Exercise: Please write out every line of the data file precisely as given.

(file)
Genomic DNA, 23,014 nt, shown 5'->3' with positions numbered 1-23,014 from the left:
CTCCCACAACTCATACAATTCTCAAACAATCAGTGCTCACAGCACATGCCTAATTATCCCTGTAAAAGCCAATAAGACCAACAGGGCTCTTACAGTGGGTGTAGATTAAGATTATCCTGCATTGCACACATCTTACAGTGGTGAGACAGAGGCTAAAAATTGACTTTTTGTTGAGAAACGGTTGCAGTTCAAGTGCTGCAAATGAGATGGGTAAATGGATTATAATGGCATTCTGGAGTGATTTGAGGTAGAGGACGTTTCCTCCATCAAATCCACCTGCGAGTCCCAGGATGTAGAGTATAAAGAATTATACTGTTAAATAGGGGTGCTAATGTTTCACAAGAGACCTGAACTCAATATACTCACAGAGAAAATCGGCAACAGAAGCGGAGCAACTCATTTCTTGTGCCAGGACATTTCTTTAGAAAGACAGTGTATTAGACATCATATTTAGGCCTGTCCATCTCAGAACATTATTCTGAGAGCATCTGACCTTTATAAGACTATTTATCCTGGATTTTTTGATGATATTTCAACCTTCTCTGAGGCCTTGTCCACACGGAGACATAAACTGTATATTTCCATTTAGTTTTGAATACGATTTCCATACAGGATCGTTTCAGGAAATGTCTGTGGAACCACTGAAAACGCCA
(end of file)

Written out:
Genomic DNA, 23,014 nt, shown 5'->3' with positions numbered 1-23,014 from the left:
CTCCCACAACTCATACAATTCTCAAACAATCAGTGCTCACAGCACATGCCTAATTATCCCTGTAAAAGCCAATAAGACCAACAGGGCTCTTACAGTGGGTGTAGATTAAGATTATCCTGCATTGCACACATCTTACAGTGGTGAGACAGAGGCTAAAAATTGACTTTTTGTTGAGAAACGGTTGCAGTTCAAGTGCTGCAAATGAGATGGGTAAATGGATTATAATGGCATTCTGGAGTGATTTGAGGTAGAGGACGTTTCCTCCATCAAATCCACCTGCGAGTCCCAGGATGTAGAGTATAAAGAATTATACTGTTAAATAGGGGTGCTAATGTTTCACAAGAGACCTGAACTCAATATACTCACAGAGAAAATCGGCAACAGAAGCGGAGCAACTCATTTCTTGTGCCAGGACATTTCTTTAGAAAGACAGTGTATTAGACATCATATTTAGGCCTGTCCATCTCAGAACATTATTCTGAGAGCATCTGACCTTTATAAGACTATTTATCCTGGATTTTTTGATGATATTTCAACCTTCTCTGAGGCCTTGTCCACACGGAGACATAAACTGTATATTTCCATTTAGTTTTGAATACGATTTCCATACAGGATCGTTTCAGGAAATGTCTGTGGAACCACTGAAAACGCCA